Farewell to a Hastings icon
It was a sad day for many when the Hastings Post Shop closed on Friday last week. The Leader reporter Sue Thomas captures the atmosphere of its by-gone days after talking with former employee Judy Fletcher who spent a lifetime working in the post offices at Norsewood, Ormondville, Napier and Hastings.
It was just an ordinary day in 1959 at the Hastings Post Office.
An older customer, donned in hat and gloves chatted to the teller about the success of her latest recipe. An obviously newly engaged couple, stood shyly holding hands, while waiting to buy stamps.
Upstairs the zip was whistling as two tea ladies – in white aprons – set about preparing morning tea for staff; chatting as they poured the strong tea into the sturdy, white cups.
Nearby, a male employee was half sprawled across the billiard table, determined to pot a winning shot.
The room next to the cafeteria housed the library, where a young post office employee, also on her morning-tea break, sat with her head in a book Another employee quietly perused the shelves.
Just at that moment a young lad bounded down the stairs, jumped on his bike and headed off to deliver a telegram. He was among the post office employees who worked upstairs in the telegraph section and whose task it was to bring news – both happy and sad – to families living in Hastings.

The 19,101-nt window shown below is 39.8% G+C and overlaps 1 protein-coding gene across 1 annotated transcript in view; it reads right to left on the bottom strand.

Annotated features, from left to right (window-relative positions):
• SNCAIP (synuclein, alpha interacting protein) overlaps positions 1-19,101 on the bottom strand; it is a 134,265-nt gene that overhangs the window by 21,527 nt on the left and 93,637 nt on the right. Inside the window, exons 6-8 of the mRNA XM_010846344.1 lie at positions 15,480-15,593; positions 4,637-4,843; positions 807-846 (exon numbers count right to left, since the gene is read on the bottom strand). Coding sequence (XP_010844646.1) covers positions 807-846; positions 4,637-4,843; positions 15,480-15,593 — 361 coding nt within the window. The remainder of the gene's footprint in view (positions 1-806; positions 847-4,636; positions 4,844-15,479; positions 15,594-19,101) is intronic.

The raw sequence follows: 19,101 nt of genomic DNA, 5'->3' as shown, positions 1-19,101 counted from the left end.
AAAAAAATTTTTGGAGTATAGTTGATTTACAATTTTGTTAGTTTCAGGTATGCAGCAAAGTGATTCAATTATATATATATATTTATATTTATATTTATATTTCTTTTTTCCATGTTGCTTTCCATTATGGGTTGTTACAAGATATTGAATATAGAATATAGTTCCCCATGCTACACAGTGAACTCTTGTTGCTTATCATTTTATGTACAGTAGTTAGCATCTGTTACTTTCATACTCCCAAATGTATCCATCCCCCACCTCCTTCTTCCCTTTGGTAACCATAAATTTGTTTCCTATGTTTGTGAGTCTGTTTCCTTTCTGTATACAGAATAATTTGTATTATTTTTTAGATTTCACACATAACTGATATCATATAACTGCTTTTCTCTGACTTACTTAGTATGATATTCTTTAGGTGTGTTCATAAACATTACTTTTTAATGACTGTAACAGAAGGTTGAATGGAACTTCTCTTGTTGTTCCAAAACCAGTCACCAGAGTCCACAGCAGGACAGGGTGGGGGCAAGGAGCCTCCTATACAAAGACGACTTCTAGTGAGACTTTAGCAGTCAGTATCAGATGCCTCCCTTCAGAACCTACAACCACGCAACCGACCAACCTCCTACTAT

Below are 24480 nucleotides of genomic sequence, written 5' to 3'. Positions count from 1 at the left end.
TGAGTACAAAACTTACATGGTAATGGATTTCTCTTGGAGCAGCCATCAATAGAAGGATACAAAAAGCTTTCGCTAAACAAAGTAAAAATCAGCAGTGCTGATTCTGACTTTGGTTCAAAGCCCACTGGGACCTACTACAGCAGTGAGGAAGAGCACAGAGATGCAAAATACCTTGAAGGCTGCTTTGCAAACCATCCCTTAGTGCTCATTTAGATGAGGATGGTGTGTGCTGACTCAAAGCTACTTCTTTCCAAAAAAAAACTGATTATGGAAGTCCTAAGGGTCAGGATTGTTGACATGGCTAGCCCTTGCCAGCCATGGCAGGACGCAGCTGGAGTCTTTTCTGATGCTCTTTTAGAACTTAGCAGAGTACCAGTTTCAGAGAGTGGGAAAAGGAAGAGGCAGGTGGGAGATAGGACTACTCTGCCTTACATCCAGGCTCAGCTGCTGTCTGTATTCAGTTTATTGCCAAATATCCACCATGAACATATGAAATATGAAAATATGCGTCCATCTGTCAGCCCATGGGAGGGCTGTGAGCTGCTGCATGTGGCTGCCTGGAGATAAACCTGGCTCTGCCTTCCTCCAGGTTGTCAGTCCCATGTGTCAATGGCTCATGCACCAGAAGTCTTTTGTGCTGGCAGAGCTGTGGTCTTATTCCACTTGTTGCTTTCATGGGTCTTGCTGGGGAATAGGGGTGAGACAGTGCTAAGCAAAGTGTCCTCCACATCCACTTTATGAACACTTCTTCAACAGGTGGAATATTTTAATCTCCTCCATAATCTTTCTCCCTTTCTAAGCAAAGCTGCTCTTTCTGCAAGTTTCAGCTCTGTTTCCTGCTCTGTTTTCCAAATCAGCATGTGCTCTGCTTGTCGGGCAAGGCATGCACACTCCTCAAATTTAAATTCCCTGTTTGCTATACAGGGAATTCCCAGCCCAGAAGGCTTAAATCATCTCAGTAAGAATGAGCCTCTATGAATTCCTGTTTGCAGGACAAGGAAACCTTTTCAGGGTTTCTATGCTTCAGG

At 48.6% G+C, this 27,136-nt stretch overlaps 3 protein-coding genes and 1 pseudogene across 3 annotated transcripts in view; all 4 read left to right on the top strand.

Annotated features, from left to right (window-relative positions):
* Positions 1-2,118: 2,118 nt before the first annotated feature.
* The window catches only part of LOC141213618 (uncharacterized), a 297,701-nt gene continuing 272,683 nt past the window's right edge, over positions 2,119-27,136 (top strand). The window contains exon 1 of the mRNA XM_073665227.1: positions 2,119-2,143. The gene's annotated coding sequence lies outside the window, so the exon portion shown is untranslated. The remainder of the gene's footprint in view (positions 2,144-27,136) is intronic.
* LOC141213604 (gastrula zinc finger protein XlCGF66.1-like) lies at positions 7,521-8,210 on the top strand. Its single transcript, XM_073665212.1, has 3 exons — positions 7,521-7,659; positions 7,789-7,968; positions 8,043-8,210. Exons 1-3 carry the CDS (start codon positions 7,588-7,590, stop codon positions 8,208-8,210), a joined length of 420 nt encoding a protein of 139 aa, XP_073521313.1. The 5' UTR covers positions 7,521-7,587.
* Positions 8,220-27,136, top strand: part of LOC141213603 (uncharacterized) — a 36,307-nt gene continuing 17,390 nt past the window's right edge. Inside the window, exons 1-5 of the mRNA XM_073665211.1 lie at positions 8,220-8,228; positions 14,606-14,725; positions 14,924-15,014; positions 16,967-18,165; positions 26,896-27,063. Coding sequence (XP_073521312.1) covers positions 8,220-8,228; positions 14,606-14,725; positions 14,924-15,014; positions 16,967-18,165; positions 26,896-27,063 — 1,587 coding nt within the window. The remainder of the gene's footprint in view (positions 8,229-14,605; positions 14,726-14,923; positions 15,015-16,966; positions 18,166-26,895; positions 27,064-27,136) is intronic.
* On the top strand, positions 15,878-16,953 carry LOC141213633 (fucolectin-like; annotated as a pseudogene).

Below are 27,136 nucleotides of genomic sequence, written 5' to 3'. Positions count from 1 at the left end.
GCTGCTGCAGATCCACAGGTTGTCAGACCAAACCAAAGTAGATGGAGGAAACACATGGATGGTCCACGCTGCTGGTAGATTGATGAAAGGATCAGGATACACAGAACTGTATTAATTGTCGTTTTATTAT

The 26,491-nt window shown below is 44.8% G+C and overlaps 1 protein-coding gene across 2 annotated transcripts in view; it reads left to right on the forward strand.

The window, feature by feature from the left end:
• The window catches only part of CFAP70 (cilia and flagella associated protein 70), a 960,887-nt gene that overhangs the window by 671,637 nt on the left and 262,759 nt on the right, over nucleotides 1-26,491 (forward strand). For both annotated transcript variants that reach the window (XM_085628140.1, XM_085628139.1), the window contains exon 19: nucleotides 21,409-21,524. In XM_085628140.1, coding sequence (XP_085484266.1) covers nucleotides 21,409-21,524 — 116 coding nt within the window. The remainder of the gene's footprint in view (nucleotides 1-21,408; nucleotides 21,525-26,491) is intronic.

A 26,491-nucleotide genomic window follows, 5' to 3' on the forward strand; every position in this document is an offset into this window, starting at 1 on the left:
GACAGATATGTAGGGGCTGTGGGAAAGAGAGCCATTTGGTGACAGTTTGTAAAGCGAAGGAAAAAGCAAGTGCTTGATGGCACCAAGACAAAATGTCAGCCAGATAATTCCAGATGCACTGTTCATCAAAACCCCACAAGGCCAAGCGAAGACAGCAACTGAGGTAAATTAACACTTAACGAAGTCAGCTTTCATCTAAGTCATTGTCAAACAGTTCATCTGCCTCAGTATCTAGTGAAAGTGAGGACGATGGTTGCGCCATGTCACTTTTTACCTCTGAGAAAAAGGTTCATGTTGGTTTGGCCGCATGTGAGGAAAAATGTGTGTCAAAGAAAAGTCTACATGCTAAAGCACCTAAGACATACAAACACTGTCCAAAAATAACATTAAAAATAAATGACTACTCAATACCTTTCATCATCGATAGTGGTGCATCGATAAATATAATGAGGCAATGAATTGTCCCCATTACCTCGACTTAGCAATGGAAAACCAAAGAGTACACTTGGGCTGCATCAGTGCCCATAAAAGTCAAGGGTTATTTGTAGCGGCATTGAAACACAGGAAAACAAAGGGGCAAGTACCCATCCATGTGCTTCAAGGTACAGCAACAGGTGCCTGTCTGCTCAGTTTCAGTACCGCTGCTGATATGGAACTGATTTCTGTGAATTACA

Each June brought an influx of motorists climbing the post office stairs to pay their motor registration fees. In those days the fees were [were] not staggered throughout the year as they are today.
But the mostly gentlemen clientele seldom rushed back down the stairs. There was always time to linger and exchange a few words about farming profits and the latest machinery on the market with a friend paying his bill in the next booth.
There was an atmosphere of serenity and friendliness about the place. Everyone knew each other and it was like one big family.
Post office employees were happy in their work and few ever felt pressured on the job.
No one had ever heard of RSI or stress in the work place.
The post office was a focal point of the town. Shoppers met there; it had an identity of its own.
But the years moved on and with them came changes. The upstairs section was closed down; computers and new technology were introduced and redundancies were handed out.
Black Friday last week, was no ordinary day at the Hastings Post Shop.
The remaining staff sold stamps to customers and weighed parcels for the last time.
At 5pm they tidied their desks, took one last look around the office that had been “home” for 40 years
and more for some, and with a tinge of sadness, closed the door behind them.
It was the end of an era but the beginning of a new one for the four staff who have joined the new Books and More (stationery and post office store) situated in the Hastings K Mart.
Photo caption – THE CLOSED Hastings Post Shop, which is now for sale